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Miller shuts down spray box operations

July 31, 2018

Texas Agriculture Commissioner Sid Miller made a surprise visit to the Rio Grande Valley Monday morning following complaints about cattle dying from a method to apply an insecticide used in the Cattle Fever Tick Eradication Program.

After a personal inspection, Miller ordered a stoppage to the use of spray boxes to apply Co-Ral to cattle in the eight-county quarantine zone along the border with Mexico, according to a press release.

“Ranchers had complained to me about their cattle dying from these spray boxes, so I went to South Texas to check it out,” Miller said in a press release. “From my personal observation, the insecticide was being used in violation of the label so I shut them down.”

The United States Department of Agriculture-Animal and Plant Health Inspection Service, or USDA-APHIS, in conjunction with the Texas Animal Health Commission, operate the Cattle Fever Tick Eradication Program to eliminate and stop cattle fever ticks, which may carry a disease called bovine babesiosis, from crossing into the United States from Mexico.

The disease results in the destruction of red blood cells in cattle, resulting in anemia, fever and death and could be devastating to Texas’ cattle industry if an infected cattle fever tick made it out of the quarantine zone, according to the Texas Agriculture Department.

mreagan@brownsvilleherald.com

A more complete version of this story is available at www.myBrownsvilleHerald.com

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Miller shuts down spray box operations

By Mark Reagan

Staff Writer

Texas Agriculture Commissioner Sid Miller made a surprise visit to the Rio Grande Valley Monday morning following complaints about cattle dying from a method to apply an insecticide used in the Cattle Fever Tick Eradication Program.

After a personal inspection, Miller ordered a stoppage to the use of spray boxes to apply Co-Ral to cattle in the eight-county quarantine zone along the border with Mexico, according to a press release.

“Ranchers had complained to me about their cattle dying from these spray boxes, so I went to South Texas to check it out,” Miller said in a press release. “From my personal observation, the insecticide was being used in violation of the label so I shut them down.”

The United States Department of Agriculture-Animal and Plant Health Inspection Service, or USDA-APHIS, in conjunction with the Texas Animal Health Commission, operate the Cattle Fever Tick Eradication Program to eliminate and stop cattle fever ticks, which may carry a disease called bovine babesiosis, from crossing into the United States from Mexico. The disease results in the destruction of red blood cells in cattle, resulting in anemia, fever and death and could be devastating to Texas’ cattle industry if an infected cattle fever tick made it out of the quarantine zone, according to the Texas Agriculture Department.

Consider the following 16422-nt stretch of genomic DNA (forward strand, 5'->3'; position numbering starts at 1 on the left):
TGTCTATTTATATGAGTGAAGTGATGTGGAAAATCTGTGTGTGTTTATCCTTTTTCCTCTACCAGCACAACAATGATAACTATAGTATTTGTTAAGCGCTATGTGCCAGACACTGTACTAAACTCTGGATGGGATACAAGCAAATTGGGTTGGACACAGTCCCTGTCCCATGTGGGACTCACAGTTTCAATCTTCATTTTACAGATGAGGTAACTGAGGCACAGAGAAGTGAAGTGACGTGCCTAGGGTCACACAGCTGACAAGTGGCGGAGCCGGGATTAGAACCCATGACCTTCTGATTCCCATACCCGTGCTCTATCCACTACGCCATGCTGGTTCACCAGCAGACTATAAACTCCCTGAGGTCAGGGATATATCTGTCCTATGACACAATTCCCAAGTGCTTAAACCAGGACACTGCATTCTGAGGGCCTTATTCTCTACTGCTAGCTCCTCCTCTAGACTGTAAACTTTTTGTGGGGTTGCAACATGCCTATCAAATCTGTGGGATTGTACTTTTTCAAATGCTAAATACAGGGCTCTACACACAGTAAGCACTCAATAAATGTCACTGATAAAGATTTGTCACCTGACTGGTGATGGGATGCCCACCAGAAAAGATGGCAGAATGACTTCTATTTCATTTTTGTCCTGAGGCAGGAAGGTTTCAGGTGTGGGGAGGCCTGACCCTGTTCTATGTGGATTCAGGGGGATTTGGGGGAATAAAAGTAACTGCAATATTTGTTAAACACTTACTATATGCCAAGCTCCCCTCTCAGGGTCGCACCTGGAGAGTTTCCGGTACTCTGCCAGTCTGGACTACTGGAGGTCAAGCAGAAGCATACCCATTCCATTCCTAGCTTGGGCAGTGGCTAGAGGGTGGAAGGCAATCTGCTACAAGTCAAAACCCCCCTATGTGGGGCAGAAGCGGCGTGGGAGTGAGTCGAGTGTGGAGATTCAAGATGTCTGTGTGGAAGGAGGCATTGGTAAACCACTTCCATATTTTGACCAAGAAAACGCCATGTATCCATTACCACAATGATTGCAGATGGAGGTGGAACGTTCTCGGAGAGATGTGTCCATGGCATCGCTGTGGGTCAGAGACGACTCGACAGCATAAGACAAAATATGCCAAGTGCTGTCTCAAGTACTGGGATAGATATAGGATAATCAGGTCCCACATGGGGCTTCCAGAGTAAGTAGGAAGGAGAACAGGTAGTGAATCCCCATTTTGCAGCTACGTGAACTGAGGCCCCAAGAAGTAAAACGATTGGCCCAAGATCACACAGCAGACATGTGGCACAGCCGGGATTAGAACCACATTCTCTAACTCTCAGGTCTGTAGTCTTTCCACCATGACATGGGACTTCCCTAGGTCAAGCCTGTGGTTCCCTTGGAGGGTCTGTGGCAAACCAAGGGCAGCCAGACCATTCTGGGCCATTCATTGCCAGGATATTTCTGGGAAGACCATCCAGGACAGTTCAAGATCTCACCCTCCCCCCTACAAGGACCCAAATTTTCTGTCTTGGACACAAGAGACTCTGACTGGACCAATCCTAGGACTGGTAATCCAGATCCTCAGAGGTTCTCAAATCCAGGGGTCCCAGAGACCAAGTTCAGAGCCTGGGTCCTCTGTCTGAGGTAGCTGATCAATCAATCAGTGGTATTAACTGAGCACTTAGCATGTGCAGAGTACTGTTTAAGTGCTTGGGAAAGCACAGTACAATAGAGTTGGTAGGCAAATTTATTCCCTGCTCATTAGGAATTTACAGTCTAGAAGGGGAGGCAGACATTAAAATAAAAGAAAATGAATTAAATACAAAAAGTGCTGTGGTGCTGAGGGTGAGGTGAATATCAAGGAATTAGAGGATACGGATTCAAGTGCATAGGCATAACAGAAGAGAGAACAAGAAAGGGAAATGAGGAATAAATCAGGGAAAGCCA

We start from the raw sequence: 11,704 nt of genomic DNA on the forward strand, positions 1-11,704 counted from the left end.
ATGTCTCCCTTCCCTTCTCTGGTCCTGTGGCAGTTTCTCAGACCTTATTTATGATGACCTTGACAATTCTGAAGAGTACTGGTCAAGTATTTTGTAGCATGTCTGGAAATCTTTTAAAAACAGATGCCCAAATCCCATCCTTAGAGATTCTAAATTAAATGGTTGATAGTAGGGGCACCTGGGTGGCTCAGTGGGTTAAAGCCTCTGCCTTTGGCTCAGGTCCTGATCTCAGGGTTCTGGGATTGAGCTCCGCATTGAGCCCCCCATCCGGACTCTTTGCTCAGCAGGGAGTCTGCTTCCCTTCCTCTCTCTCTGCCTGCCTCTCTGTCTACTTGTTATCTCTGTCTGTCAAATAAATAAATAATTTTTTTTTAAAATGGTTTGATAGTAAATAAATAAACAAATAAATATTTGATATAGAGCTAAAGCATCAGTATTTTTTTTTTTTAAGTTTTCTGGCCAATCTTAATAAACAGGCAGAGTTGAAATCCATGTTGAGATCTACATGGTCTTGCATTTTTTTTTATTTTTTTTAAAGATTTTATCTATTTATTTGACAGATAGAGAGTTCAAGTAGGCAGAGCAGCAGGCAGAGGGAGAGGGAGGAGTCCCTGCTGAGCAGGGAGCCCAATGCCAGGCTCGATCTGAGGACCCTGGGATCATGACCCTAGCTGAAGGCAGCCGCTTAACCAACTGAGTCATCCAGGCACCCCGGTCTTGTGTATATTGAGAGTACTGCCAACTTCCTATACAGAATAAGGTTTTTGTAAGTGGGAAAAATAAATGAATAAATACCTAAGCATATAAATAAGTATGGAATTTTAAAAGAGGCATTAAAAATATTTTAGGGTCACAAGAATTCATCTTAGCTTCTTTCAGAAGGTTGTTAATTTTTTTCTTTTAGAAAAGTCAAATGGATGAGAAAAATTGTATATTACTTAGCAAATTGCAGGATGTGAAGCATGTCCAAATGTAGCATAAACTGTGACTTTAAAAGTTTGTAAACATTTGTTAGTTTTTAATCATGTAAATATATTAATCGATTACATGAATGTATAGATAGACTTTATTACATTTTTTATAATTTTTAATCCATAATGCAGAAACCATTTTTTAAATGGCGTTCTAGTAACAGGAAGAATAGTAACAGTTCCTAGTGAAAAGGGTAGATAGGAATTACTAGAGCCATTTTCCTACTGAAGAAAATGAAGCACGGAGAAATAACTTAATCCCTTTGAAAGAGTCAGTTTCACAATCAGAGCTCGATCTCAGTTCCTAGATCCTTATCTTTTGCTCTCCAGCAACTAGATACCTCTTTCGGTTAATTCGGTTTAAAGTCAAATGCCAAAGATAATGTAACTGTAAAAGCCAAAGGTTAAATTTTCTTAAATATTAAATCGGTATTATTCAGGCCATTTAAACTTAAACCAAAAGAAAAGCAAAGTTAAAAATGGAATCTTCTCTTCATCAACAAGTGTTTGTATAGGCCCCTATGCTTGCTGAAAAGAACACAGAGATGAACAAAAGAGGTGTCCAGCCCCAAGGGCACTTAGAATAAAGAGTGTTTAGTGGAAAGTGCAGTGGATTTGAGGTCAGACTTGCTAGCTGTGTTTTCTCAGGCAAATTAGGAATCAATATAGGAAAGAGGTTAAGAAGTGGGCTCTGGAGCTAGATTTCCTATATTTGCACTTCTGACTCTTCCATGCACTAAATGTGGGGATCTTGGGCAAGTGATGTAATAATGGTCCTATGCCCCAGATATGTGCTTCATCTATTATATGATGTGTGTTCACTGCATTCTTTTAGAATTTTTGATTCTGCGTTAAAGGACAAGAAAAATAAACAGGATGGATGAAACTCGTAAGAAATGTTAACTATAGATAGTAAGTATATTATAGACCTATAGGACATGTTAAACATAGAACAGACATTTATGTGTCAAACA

When spray boxes are used to apply Co-Ral, each animal enters the spray box and receives a dose of the insecticide. During Miller’s visit, he said he ordered the operation shut down after observing Co-Ral being applied contrary to its federally approved Environmental Protection Agency label.

Namely, the EPA requires animals to be sprayed in a non-ventilated area and for licensed applicators to be present during the application of Co-Ral.

“I also gave the state and federal authorities lawful alternatives for applying this insecticide, but they refused to implement those alternatives,” Miller said in a press release.

Those alternatives include dipping cattle in a vat of a solution containing Co-Ral, as well as being hand-spraying cattle.

Miller also complained that Co-Ral was being applied at seven times the recommended agriculture rate.

“Everybody agrees we need to fight Cattle Fever Ticks with everything we’ve got,” Miller said in a press release. “But here in Texas, we’re going to do it according to the law in a way that doesn’t kill cattle. The goal of the program is to protect cattle, not kill them. Our Texas ranchers had a concern about it and I listened and took action. I will ensure that other state and federal agencies do what they need to do to address this problem.”

A call to the USDA-APHIS press office in Washington D.C. seeking comment went unanswered late Monday afternoon.

mreagan@brownsvilleherald.com

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